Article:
Household smoking bans
Household smoking bans are taking hold. Smoking is now forbidden in half the U.S. households that contain children and adult smokers. That rate was a paltry 14 percent in the early 1990s.
For younger children, mounting research has identified second-hand smoke as the most certain, and avoidable, asthma trigger. The longer children are exposed to second-hand smoke, the more likely they are to develop the condition. Remarkably, parents are no more likely to quit smoking or smoke outdoors after their child has been diagnosed with asthma. However, the bloodstreams of nearly nine out of 10 apartment-dwelling children contain cotinine – which is a biomarker for cigarette-smoking exposure – regardless of whether their parents smoke because of seepage through walls and shared ventilation.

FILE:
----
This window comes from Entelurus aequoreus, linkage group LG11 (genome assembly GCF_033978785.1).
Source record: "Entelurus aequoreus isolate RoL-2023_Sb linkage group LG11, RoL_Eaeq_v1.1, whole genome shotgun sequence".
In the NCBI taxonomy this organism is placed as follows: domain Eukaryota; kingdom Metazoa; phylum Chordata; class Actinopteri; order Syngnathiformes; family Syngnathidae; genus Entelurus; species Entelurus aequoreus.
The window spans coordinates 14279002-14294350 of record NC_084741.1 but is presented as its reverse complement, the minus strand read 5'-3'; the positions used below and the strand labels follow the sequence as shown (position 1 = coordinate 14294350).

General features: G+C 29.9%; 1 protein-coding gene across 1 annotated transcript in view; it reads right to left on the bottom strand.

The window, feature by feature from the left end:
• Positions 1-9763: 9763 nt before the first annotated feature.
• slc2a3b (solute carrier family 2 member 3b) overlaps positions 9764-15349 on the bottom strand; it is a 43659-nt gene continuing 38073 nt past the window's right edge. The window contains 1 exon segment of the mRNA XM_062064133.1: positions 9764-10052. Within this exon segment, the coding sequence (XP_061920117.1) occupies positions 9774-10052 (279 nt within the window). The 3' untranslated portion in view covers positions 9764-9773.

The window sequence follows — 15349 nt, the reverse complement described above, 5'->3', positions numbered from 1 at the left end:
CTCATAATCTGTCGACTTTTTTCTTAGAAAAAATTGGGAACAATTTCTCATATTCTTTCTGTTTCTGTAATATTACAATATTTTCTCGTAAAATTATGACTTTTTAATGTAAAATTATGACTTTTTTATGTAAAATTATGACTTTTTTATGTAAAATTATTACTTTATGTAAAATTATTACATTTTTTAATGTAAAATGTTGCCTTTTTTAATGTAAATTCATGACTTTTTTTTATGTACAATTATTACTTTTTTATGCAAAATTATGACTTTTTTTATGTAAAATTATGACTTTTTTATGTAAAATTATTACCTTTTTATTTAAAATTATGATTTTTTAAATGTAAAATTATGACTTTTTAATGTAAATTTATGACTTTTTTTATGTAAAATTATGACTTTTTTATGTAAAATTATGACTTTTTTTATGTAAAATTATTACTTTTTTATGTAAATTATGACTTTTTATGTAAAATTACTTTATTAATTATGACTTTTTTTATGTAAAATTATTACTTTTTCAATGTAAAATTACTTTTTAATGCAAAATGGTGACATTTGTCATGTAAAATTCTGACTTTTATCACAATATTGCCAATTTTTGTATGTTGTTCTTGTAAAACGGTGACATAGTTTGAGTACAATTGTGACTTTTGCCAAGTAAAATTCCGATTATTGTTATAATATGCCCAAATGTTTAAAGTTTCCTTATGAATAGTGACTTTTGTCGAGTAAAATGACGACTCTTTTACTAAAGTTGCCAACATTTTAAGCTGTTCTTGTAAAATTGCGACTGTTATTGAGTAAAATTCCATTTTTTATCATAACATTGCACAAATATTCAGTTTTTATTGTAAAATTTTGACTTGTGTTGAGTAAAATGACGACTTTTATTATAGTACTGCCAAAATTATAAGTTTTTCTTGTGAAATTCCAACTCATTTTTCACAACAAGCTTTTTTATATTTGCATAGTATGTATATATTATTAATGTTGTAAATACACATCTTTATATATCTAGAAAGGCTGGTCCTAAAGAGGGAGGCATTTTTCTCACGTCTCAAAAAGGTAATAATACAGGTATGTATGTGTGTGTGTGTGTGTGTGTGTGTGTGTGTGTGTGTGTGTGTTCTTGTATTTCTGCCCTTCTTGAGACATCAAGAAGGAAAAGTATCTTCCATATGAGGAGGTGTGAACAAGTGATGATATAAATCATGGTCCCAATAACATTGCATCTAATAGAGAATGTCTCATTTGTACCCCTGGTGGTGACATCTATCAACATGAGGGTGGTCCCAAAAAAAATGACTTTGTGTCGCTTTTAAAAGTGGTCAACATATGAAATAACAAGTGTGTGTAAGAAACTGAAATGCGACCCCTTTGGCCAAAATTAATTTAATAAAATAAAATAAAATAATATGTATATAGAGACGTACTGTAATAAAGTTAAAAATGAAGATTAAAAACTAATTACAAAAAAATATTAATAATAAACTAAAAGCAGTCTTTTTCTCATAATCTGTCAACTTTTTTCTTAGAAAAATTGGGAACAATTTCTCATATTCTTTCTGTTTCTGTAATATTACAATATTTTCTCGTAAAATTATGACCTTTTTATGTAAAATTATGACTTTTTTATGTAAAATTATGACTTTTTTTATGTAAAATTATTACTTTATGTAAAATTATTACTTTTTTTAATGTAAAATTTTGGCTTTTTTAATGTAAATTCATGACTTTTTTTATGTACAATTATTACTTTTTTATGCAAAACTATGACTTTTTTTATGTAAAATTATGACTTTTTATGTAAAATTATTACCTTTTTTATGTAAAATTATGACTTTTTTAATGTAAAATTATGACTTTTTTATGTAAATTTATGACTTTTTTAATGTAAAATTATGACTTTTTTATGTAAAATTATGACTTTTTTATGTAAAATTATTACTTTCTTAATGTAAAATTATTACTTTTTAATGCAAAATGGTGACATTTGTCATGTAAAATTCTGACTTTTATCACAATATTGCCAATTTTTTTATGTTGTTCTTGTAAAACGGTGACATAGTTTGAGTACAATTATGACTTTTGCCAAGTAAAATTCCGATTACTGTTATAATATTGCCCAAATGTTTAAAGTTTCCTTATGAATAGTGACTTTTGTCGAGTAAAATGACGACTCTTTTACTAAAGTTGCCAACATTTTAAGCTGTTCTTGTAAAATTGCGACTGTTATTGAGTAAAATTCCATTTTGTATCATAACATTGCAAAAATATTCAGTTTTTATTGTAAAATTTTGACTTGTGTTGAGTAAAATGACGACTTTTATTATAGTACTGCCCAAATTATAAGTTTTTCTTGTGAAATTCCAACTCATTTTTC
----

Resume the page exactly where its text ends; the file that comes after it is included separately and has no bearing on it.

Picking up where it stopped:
Parents have a direct impact on whether their children smoke. Parents are most effective when they specifically seek to persuade children not to smoke, do not smoke themselves and impose a smoking ban at home.
For many smoking parents, it was an inconvenience to go outdoors to smoke. Mercifully, it now is becoming a duty.